We should absolutely critique celebrity culture and any famous person who hoards enough wealth to be a billionaire. I just think we should reserve our greatest ire for rich people who are boring about it.

I’m joking. Kind of. I don’t think Cowboy Carter or Star Wars or the greatest Met Gala look can excuse the morals of our most famous billionaires, but I do try to remember how many within the wealthiest class contribute absolutely nothing of value. Most rich people take and take and exploit and exploit in order to wear ugly clothes in ugly homes. With recent trends leaning toward the sleek — aka cold and hideous — there’s something interesting about displays of wealth that are actually, well, on display.

Maybe I’m making excuses, because it’s fun to see pretty people in pretty clothes. I just feel like the most concerning agents in our society are hidden in the shadows — funding war and exploiting labor while remaining completely nameless. And even the known wealthy causing the most harm and contributing the least are not glamorous. They’re tech moguls and politicians.

I hope this year’s Met Gala is met with protests, whether for climate justice or to remind the attendees (and those watching the attendees) that our country continues to fund the ongoing genocide in Palestine. But I also hope we remember that many of our world’s most powerful will never be seen at something like the Met Gala or the Oscars. Many won’t even be at something like the State of the Union address. The majority stakeholders in our world enact violence without the exposure of fame.

The best thing someone can do with exorbitant wealth is give it away. The second best thing they can do is make art, make their home into art, or make themself into art. The Met Gala is a celebration of this second best thing — if only second best didn’t feel so sinister.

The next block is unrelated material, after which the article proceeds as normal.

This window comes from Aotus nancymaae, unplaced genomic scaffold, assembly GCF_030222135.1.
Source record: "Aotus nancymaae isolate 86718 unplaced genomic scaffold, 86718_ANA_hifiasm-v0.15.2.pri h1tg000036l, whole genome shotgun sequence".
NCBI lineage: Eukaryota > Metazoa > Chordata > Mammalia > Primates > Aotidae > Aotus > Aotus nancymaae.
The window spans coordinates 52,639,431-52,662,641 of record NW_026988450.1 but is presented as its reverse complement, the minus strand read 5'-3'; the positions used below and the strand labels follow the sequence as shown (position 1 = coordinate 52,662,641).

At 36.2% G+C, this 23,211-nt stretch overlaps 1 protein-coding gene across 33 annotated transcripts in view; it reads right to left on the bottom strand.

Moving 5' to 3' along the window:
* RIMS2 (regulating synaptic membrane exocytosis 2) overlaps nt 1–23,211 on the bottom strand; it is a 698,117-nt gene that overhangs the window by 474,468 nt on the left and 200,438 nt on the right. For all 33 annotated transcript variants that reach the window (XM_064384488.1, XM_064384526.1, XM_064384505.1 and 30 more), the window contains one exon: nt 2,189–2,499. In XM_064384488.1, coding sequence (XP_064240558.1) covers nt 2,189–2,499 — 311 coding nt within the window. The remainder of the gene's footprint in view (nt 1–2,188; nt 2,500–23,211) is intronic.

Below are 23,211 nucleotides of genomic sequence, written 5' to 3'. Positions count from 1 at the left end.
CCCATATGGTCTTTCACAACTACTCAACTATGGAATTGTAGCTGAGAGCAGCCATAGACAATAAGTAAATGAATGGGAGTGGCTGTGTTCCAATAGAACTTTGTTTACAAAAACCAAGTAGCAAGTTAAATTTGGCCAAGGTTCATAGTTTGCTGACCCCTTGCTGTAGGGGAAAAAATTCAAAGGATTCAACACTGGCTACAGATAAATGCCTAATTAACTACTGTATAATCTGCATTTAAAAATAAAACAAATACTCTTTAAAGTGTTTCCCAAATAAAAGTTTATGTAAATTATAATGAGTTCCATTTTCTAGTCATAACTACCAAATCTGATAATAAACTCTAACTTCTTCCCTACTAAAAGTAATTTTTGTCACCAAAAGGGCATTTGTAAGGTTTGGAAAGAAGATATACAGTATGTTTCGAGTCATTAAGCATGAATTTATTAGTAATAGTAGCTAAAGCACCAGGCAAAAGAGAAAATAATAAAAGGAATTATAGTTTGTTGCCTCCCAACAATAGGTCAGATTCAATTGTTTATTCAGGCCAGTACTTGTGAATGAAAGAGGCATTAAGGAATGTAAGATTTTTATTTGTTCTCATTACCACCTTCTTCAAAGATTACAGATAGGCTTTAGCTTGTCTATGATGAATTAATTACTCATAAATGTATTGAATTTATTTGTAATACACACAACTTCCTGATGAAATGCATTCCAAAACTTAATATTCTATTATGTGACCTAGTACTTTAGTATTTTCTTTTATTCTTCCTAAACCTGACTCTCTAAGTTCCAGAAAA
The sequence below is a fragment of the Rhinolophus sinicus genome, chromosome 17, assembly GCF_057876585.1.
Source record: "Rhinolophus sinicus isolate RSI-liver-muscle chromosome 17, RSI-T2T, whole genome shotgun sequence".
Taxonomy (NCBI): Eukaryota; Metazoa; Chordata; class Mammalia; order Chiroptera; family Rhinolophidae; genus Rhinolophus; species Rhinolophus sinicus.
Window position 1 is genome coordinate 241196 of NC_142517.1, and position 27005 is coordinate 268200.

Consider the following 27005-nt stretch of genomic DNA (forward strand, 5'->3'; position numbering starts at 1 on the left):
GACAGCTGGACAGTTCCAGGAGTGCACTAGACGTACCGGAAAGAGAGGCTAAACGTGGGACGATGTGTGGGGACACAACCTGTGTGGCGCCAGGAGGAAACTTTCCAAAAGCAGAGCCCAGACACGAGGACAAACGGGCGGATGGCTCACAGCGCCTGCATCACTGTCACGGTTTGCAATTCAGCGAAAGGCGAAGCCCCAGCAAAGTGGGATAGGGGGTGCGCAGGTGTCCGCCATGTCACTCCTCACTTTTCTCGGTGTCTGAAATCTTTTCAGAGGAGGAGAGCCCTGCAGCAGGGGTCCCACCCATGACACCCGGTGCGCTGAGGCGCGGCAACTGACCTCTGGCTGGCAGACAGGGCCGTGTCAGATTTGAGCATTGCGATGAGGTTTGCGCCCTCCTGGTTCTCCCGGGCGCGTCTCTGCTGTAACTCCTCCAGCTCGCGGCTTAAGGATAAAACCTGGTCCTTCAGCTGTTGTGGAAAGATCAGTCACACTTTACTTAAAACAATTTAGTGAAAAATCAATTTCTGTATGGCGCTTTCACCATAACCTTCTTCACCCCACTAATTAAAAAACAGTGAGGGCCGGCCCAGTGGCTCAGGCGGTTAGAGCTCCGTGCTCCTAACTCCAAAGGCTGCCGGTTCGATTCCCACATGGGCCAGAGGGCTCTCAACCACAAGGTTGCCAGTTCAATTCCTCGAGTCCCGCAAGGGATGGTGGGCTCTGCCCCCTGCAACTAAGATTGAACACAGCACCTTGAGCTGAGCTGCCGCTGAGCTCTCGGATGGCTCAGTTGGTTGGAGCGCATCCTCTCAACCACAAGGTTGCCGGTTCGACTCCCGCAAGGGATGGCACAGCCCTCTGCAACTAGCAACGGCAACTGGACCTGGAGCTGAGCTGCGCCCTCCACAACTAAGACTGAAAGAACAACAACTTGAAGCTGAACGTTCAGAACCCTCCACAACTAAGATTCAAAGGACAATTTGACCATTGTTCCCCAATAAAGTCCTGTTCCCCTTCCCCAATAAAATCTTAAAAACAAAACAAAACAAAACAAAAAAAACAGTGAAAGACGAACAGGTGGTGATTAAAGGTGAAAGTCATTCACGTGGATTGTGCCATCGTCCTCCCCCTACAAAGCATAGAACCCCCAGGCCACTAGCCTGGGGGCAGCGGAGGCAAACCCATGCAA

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Drew Burnett Gregory

Drew is a Brooklyn-based writer, filmmaker, and theatremaker. She is a Senior Editor at Autostraddle with a focus in film and television, sex and dating, and politics. Her writing can also be found at Bright Wall/Dark Room, Cosmopolitan UK, Refinery29, Into, them, and Knock LA. She was a 2022 Outfest Screenwriting Lab Notable Writer and a 2023 Lambda Literary Screenwriting Fellow. She is currently working on a million film and TV projects mostly about queer trans women. Find her on Twitter and Instagram.

Drew Burnett has written 538 articles for us.

2 Comments

  1. “The best thing someone can do with exorbitant wealth is give it away. The second best thing they can do is make art, make their home into art, or make themself into art. The Met Gala is a celebration of this second best thing — if only second best didn’t feel so sinister.”

    I love this.

  2. I love and absolutely agree with this: both the whole thing and particularly the ending paragraph! It’s incomprehensible to me to have the money to do anything, and chose both not to help people AND to look so, so incredibly dull while not helping…